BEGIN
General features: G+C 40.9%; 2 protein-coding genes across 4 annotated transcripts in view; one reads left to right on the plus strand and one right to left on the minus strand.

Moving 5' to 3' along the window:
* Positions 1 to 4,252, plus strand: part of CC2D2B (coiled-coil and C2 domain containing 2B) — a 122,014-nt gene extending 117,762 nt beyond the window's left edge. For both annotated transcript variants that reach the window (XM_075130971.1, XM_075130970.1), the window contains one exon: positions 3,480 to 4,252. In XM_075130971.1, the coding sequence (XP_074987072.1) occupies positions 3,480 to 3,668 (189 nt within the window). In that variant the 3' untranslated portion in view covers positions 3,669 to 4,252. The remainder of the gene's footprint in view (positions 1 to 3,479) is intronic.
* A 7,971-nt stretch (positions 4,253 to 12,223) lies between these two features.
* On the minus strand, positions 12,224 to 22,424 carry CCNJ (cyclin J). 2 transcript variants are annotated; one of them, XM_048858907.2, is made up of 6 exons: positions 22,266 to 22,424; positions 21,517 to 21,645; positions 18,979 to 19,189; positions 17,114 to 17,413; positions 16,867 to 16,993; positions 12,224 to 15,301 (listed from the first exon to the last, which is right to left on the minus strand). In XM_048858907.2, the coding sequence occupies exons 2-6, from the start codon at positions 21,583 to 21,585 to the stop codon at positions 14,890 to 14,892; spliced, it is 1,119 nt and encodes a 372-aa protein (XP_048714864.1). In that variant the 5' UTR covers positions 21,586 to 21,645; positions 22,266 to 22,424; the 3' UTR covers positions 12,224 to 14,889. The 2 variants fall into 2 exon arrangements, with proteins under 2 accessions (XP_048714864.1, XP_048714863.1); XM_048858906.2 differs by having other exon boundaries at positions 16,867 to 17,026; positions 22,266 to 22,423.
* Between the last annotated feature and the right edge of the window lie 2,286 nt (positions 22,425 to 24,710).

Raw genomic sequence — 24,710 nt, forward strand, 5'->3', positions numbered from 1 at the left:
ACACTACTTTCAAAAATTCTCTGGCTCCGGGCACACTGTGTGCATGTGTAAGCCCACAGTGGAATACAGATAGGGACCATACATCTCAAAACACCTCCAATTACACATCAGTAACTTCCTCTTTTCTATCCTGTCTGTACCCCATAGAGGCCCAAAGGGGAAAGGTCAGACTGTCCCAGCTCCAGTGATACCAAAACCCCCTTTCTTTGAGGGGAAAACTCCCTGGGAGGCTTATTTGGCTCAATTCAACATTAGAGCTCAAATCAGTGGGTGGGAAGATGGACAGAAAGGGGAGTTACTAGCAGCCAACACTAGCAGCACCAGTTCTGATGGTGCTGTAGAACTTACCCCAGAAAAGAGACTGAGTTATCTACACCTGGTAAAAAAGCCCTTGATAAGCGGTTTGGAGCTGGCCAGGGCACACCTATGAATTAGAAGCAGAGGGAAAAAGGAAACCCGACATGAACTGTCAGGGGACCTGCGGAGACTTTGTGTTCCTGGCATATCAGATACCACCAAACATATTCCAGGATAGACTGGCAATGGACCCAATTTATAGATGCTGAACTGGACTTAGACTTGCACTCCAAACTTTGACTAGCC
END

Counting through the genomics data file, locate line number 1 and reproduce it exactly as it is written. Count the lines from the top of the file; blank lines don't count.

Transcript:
General features: G+C 40.9%; 2 protein-coding genes across 4 annotated transcripts in view; one reads left to right on the plus strand and one right to left on the minus strand.